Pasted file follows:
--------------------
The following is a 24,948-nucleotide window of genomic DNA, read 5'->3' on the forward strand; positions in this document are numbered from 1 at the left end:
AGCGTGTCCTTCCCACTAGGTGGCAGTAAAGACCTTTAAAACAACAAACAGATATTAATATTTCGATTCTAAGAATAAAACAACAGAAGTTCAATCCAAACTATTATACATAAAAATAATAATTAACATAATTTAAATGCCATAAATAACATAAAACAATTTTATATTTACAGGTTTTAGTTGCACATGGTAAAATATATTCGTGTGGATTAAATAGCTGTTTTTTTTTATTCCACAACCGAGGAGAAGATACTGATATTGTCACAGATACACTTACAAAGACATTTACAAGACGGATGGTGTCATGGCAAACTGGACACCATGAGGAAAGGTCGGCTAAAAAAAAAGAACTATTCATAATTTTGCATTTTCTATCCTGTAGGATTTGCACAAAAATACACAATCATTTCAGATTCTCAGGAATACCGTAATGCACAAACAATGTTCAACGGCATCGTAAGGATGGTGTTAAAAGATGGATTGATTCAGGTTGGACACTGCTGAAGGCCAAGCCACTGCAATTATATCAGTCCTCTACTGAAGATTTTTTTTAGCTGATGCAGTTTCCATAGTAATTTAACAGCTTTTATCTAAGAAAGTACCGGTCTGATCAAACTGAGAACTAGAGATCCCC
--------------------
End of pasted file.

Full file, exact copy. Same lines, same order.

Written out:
The following is a 24,948-nucleotide window of genomic DNA, read 5'->3' on the forward strand; positions in this document are numbered from 1 at the left end:
AGCGTGTCCTTCCCACTAGGTGGCAGTAAAGACCTTTAAAACAACAAACAGATATTAATATTTCGATTCTAAGAATAAAACAACAGAAGTTCAATCCAAACTATTATACATAAAAATAATAATTAACATAATTTAAATGCCATAAATAACATAAAACAATTTTATATTTACAGGTTTTAGTTGCACATGGTAAAATATATTCGTGTGGATTAAATAGCTGTTTTTTTTTATTCCACAACCGAGGAGAAGATACTGATATTGTCACAGATACACTTACAAAGACATTTACAAGACGGATGGTGTCATGGCAAACTGGACACCATGAGGAAAGGTCGGCTAAAAAAAAAGAACTATTCATAATTTTGCATTTTCTATCCTGTAGGATTTGCACAAAAATACACAATCATTTCAGATTCTCAGGAATACCGTAATGCACAAACAATGTTCAACGGCATCGTAAGGATGGTGTTAAAAGATGGATTGATTCAGGTTGGACACTGCTGAAGGCCAAGCCACTGCAATTATATCAGTCCTCTACTGAAGATTTTTTTTAGCTGATGCAGTTTCCATAGTAATTTAACAGCTTTTATCTAAGAAAGTACCGGTCTGATCAAACTGAGAACTAGAGATCCCC